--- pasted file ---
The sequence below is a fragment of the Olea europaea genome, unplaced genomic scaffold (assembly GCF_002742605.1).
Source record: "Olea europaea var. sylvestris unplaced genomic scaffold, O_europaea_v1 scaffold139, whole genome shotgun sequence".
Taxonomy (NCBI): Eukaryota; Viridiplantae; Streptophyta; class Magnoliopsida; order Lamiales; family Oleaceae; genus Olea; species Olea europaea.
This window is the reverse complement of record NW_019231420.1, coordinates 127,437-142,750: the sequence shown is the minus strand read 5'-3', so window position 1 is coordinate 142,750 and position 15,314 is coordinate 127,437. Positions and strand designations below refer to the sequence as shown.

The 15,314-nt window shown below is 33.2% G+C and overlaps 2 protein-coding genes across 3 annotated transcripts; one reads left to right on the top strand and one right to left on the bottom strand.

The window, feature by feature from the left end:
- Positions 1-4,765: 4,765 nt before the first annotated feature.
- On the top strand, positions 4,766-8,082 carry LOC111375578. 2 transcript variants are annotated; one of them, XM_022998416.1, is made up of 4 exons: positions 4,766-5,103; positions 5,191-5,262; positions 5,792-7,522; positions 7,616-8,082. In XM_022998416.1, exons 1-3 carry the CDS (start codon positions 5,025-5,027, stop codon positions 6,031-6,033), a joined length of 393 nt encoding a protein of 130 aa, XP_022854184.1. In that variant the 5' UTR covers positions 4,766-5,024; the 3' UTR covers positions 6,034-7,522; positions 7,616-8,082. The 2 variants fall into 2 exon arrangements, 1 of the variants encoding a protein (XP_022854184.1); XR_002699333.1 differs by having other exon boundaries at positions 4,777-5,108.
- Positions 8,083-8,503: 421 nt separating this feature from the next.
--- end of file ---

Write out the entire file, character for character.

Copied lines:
The sequence below is a fragment of the Olea europaea genome, unplaced genomic scaffold (assembly GCF_002742605.1).
Source record: "Olea europaea var. sylvestris unplaced genomic scaffold, O_europaea_v1 scaffold139, whole genome shotgun sequence".
Taxonomy (NCBI): Eukaryota; Viridiplantae; Streptophyta; class Magnoliopsida; order Lamiales; family Oleaceae; genus Olea; species Olea europaea.
This window is the reverse complement of record NW_019231420.1, coordinates 127,437-142,750: the sequence shown is the minus strand read 5'-3', so window position 1 is coordinate 142,750 and position 15,314 is coordinate 127,437. Positions and strand designations below refer to the sequence as shown.

The 15,314-nt window shown below is 33.2% G+C and overlaps 2 protein-coding genes across 3 annotated transcripts; one reads left to right on the top strand and one right to left on the bottom strand.

The window, feature by feature from the left end:
- Positions 1-4,765: 4,765 nt before the first annotated feature.
- On the top strand, positions 4,766-8,082 carry LOC111375578. 2 transcript variants are annotated; one of them, XM_022998416.1, is made up of 4 exons: positions 4,766-5,103; positions 5,191-5,262; positions 5,792-7,522; positions 7,616-8,082. In XM_022998416.1, exons 1-3 carry the CDS (start codon positions 5,025-5,027, stop codon positions 6,031-6,033), a joined length of 393 nt encoding a protein of 130 aa, XP_022854184.1. In that variant the 5' UTR covers positions 4,766-5,024; the 3' UTR covers positions 6,034-7,522; positions 7,616-8,082. The 2 variants fall into 2 exon arrangements, 1 of the variants encoding a protein (XP_022854184.1); XR_002699333.1 differs by having other exon boundaries at positions 4,777-5,108.
- Positions 8,083-8,503: 421 nt separating this feature from the next.